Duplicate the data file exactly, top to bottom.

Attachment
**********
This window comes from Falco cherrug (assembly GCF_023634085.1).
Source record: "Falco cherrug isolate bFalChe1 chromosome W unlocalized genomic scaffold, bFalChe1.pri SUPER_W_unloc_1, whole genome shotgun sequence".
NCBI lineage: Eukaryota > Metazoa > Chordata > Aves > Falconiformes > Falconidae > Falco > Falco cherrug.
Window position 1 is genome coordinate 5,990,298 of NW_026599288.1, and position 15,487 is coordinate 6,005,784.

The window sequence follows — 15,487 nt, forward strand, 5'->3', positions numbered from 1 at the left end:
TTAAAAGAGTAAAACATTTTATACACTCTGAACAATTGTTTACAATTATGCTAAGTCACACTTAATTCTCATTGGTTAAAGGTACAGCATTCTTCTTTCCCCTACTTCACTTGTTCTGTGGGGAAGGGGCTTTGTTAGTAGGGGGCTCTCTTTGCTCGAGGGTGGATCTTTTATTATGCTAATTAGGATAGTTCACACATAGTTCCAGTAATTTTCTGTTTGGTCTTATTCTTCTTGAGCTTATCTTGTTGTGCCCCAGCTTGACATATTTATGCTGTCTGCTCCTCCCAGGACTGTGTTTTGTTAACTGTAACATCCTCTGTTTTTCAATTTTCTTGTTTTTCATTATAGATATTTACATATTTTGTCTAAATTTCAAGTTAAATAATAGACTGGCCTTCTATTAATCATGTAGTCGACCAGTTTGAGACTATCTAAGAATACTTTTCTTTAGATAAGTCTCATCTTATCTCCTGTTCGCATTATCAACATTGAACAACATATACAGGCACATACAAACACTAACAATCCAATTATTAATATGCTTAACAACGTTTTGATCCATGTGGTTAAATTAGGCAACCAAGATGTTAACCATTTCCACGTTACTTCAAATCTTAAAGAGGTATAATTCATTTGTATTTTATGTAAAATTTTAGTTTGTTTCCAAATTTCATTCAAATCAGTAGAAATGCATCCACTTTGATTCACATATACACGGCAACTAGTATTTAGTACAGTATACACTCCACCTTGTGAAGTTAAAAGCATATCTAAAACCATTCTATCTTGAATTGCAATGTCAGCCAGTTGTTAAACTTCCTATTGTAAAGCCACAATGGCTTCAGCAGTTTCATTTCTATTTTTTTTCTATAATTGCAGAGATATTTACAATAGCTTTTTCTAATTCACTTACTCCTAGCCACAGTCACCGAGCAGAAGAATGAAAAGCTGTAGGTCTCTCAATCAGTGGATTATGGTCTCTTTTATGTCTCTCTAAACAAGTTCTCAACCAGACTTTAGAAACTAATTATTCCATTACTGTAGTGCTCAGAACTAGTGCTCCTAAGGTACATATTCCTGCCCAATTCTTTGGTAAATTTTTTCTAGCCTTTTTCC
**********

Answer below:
This window comes from Falco cherrug (assembly GCF_023634085.1).
Source record: "Falco cherrug isolate bFalChe1 chromosome W unlocalized genomic scaffold, bFalChe1.pri SUPER_W_unloc_1, whole genome shotgun sequence".
NCBI lineage: Eukaryota > Metazoa > Chordata > Aves > Falconiformes > Falconidae > Falco > Falco cherrug.
Window position 1 is genome coordinate 5,990,298 of NW_026599288.1, and position 15,487 is coordinate 6,005,784.

The window sequence follows — 15,487 nt, forward strand, 5'->3', positions numbered from 1 at the left end:
TTAAAAGAGTAAAACATTTTATACACTCTGAACAATTGTTTACAATTATGCTAAGTCACACTTAATTCTCATTGGTTAAAGGTACAGCATTCTTCTTTCCCCTACTTCACTTGTTCTGTGGGGAAGGGGCTTTGTTAGTAGGGGGCTCTCTTTGCTCGAGGGTGGATCTTTTATTATGCTAATTAGGATAGTTCACACATAGTTCCAGTAATTTTCTGTTTGGTCTTATTCTTCTTGAGCTTATCTTGTTGTGCCCCAGCTTGACATATTTATGCTGTCTGCTCCTCCCAGGACTGTGTTTTGTTAACTGTAACATCCTCTGTTTTTCAATTTTCTTGTTTTTCATTATAGATATTTACATATTTTGTCTAAATTTCAAGTTAAATAATAGACTGGCCTTCTATTAATCATGTAGTCGACCAGTTTGAGACTATCTAAGAATACTTTTCTTTAGATAAGTCTCATCTTATCTCCTGTTCGCATTATCAACATTGAACAACATATACAGGCACATACAAACACTAACAATCCAATTATTAATATGCTTAACAACGTTTTGATCCATGTGGTTAAATTAGGCAACCAAGATGTTAACCATTTCCACGTTACTTCAAATCTTAAAGAGGTATAATTCATTTGTATTTTATGTAAAATTTTAGTTTGTTTCCAAATTTCATTCAAATCAGTAGAAATGCATCCACTTTGATTCACATATACACGGCAACTAGTATTTAGTACAGTATACACTCCACCTTGTGAAGTTAAAAGCATATCTAAAACCATTCTATCTTGAATTGCAATGTCAGCCAGTTGTTAAACTTCCTATTGTAAAGCCACAATGGCTTCAGCAGTTTCATTTCTATTTTTTTTCTATAATTGCAGAGATATTTACAATAGCTTTTTCTAATTCACTTACTCCTAGCCACAGTCACCGAGCAGAAGAATGAAAAGCTGTAGGTCTCTCAATCAGTGGATTATGGTCTCTTTTATGTCTCTCTAAACAAGTTCTCAACCAGACTTTAGAAACTAATTATTCCATTACTGTAGTGCTCAGAACTAGTGCTCCTAAGGTACATATTCCTGCCCAATTCTTTGGTAAATTTTTTCTAGCCTTTTTCC